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City Lights: Love’s Great Depression

A romantic comedy about poverty in the Great Depression?

City Lights remains Charlie Chaplin’s greatest film. Even in the face of potentially career-ending technology, Chaplin went against the trend of “talkies” in the 1930’s to make another silent film featuring his iconic Tramp character. Why did he take such a huge risk? Chaplin, as this film proves, was one of cinema’s greatest visual storytellers, using images to create humor, character and narrative.


To this day, City Lights remains one of the best examples of visual narrative. Yet even within this self-imposed limitation, sound is still important, even if it’s always implied instead of heard. The female lead of the film is a blind flower girl, meaning her character “sees” the world through sound. This also puts her character at the opposite spectrum of the audience, as we consume the film visually without the aid of dialogue or diegetic sound. Chaplin uses the scene in which his Tramp character meets the Blind Girl to draw attention to this important feature. At a crucial moment in the scene, a limousine door slams, the noise being implied through the image as well as the characters’ reactions. Yet the fact that the Blind Girl only hears the car door, and can’t tell the Tramp is obviously not the owner of the luxury vehicle, causes her to mistake him for a rich man instead of a hobo on the run from a police officer. At the same time, the Tramp’s good nature makes him kind to the unfortunate woman, while also preventing him from correcting this case of mis-identification. This one scene demanded over 300 takes, and for good reason – it drives the entire story! When you think of actions-speaking-louder-than-words in cinema, you’ll want to have this in mind.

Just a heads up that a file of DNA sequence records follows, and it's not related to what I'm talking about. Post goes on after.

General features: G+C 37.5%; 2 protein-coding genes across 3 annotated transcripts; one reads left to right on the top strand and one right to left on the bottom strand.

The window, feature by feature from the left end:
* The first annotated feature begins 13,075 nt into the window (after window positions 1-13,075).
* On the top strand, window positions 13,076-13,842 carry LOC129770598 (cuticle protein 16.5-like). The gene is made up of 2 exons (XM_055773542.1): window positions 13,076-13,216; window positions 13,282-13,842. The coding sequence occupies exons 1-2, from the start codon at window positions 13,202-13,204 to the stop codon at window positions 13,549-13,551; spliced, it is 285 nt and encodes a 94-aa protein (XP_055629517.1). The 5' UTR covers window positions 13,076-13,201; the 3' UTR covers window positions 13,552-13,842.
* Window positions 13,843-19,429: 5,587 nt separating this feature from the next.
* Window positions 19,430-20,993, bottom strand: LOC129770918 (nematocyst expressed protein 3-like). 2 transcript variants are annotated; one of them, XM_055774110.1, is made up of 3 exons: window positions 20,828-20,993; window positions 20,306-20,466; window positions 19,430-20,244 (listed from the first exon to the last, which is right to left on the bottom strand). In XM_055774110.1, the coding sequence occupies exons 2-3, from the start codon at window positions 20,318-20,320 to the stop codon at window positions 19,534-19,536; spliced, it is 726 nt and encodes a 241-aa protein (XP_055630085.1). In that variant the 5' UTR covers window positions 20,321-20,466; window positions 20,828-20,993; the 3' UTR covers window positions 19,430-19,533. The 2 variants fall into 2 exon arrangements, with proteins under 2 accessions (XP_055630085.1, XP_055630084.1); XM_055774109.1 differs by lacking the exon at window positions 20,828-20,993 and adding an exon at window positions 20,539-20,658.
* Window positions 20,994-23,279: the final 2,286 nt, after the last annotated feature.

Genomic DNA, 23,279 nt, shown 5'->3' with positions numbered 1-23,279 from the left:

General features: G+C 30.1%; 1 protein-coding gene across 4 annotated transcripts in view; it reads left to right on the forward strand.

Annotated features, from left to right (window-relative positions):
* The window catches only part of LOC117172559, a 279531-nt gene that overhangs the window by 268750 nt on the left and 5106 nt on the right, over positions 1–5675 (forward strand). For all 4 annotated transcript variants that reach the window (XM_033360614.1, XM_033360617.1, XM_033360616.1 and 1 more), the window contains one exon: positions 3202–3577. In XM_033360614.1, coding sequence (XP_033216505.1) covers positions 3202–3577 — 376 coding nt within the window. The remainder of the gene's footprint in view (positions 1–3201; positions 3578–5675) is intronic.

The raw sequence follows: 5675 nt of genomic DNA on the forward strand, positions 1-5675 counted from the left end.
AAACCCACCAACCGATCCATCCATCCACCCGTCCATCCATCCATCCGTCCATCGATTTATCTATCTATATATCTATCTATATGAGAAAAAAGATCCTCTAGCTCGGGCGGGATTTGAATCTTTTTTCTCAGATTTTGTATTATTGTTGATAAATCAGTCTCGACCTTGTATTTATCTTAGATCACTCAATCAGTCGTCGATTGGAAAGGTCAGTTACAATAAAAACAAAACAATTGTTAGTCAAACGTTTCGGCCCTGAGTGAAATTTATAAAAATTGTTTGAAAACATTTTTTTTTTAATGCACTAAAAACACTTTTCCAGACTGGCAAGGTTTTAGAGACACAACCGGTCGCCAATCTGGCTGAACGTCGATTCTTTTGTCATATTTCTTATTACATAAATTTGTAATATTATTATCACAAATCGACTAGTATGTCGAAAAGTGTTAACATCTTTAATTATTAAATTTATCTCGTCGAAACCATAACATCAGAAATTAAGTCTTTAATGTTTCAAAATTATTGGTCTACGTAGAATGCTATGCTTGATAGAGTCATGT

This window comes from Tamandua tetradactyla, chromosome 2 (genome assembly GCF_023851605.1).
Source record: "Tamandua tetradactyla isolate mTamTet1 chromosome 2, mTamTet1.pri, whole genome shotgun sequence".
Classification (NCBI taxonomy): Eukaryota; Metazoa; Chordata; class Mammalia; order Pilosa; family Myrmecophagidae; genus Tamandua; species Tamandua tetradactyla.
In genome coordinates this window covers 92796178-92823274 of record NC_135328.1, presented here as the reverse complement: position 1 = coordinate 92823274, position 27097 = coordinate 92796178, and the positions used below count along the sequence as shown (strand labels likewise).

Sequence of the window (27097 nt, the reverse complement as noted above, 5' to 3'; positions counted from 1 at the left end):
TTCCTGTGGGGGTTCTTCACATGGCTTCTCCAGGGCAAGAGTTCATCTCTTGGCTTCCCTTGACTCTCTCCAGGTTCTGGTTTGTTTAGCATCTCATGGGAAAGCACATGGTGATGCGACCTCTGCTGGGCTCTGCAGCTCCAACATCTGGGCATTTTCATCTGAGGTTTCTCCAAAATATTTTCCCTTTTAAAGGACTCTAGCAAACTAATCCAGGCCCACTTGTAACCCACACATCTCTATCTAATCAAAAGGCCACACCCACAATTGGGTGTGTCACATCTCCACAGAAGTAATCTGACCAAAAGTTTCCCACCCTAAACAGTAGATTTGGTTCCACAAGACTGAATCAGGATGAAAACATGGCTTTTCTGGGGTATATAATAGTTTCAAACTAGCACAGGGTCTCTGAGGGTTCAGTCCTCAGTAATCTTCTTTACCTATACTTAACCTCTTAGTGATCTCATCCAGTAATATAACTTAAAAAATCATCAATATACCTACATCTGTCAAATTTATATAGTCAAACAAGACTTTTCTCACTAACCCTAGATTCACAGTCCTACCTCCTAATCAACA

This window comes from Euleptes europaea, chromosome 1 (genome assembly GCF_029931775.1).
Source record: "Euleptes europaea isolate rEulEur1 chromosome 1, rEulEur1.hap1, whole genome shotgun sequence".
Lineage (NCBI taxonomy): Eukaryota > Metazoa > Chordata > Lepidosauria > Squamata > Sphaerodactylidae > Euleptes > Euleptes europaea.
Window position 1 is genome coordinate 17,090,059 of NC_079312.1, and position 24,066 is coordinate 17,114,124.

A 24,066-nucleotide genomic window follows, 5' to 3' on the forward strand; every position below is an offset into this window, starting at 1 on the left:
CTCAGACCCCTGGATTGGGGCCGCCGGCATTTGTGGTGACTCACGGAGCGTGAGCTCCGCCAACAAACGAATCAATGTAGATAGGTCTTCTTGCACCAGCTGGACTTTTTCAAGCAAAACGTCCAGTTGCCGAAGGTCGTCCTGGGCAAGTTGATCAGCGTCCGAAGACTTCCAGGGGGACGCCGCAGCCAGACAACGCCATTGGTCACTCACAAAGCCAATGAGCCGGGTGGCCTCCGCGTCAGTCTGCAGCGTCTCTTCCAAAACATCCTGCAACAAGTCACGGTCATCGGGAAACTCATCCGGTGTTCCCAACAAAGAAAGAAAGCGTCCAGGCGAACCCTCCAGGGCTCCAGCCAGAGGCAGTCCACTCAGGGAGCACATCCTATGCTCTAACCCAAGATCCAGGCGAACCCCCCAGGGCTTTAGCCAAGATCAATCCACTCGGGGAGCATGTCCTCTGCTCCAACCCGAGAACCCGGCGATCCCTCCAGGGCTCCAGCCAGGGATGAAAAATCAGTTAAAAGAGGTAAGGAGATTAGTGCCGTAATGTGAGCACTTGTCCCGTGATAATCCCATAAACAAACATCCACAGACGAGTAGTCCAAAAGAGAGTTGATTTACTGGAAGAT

Annex - Chaplin, Charlie (City Lights)_03

City Lights also shows how comedy can do more than simply make people laugh. Made and set in the Depression, Chaplin uses the film as a way to inspire and give hope to the downtrodden. In a memorable scene, Chaplin’s Tramp, despite his impoverished state, strolls happily along because he has fallen in love with the Blind Girl. He comes across a drunken, wealthy man on the verge of committing suicide. As the Tramp tries to transfer his good feelings to prevent the man from killing himself, a physical gag results in the Tramp being thrown from the bridge instead of the rich man. Yet this failed suicide attempt makes the rich man reconsider his action and forge a friendship with the Tramp. While this becomes an important point in the story, it also adds rich depth and context to the setting of the Great Depression. It also allowed Chaplin to cleverly sneak in a message without turning the film into a sermon: class divisions between the rich and the poor mattered less than helping others in a time of need.


As mentioned earlier, by the time Chaplin made City Lights, silent films were already a relic of the past. However, Chaplin understood that giving the Tramp a voice would dim his worldwide appeal. The character had defined the silent film era through his physical appearance and Chaplin’s skilled pantomime. For these reasons, Chaplin decided to keep City Lights silent to preserve the character’s integrity. However, in recognition that “talkies” were the evolution of cinema, he dubbed the sound of horns over groups of people talking in the beginning of the film, a playful nod to the audience. Yet Chaplin would go on to make one more silent film featuring the Tramp character, the aptly titled Modern Times. In a 1933 interview, Chaplin said about his iconic character: “I wanted the clothes to be a mass of contradictions [baggy pants, tight coat, small derby hat and a large pair of shoes], knowing pictorially the figure would be vividly outlined on the screen…The clothes seemed to imbue me with the spirit of the character. He actually became a man with a soul – a point of view…He wears an air of romantic hunger, forever seeking romance, but his feet won’t let him.”

-The WatchMaker

Image Credits

Stills from City Lights

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